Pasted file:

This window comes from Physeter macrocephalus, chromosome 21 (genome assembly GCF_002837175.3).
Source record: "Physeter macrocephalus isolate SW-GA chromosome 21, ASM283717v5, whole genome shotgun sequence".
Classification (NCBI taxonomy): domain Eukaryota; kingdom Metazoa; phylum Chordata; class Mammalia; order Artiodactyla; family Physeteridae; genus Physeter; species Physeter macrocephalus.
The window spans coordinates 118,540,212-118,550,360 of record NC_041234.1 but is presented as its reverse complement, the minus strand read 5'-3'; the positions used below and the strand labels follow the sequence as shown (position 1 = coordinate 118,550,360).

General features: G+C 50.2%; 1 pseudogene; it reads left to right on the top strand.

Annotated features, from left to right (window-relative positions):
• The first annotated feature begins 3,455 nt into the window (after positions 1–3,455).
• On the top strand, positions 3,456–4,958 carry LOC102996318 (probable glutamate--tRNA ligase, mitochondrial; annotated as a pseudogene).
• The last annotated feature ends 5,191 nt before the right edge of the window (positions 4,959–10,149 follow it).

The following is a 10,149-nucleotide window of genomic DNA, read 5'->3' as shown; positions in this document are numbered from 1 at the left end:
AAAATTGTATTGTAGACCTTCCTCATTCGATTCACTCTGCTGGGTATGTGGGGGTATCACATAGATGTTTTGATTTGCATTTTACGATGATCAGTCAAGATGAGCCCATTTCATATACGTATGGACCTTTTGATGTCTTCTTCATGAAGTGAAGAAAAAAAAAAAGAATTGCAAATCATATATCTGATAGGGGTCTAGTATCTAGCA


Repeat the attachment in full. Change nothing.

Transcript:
This window comes from Physeter macrocephalus, chromosome 21 (genome assembly GCF_002837175.3).
Source record: "Physeter macrocephalus isolate SW-GA chromosome 21, ASM283717v5, whole genome shotgun sequence".
Classification (NCBI taxonomy): domain Eukaryota; kingdom Metazoa; phylum Chordata; class Mammalia; order Artiodactyla; family Physeteridae; genus Physeter; species Physeter macrocephalus.
The window spans coordinates 118,540,212-118,550,360 of record NC_041234.1 but is presented as its reverse complement, the minus strand read 5'-3'; the positions used below and the strand labels follow the sequence as shown (position 1 = coordinate 118,550,360).

General features: G+C 50.2%; 1 pseudogene; it reads left to right on the top strand.

Annotated features, from left to right (window-relative positions):
• The first annotated feature begins 3,455 nt into the window (after positions 1–3,455).
• On the top strand, positions 3,456–4,958 carry LOC102996318 (probable glutamate--tRNA ligase, mitochondrial; annotated as a pseudogene).
• The last annotated feature ends 5,191 nt before the right edge of the window (positions 4,959–10,149 follow it).

The following is a 10,149-nucleotide window of genomic DNA, read 5'->3' as shown; positions in this document are numbered from 1 at the left end:
AAAATTGTATTGTAGACCTTCCTCATTCGATTCACTCTGCTGGGTATGTGGGGGTATCACATAGATGTTTTGATTTGCATTTTACGATGATCAGTCAAGATGAGCCCATTTCATATACGTATGGACCTTTTGATGTCTTCTTCATGAAGTGAAGAAAAAAAAAAAGAATTGCAAATCATATATCTGATAGGGGTCTAGTATCTAGCA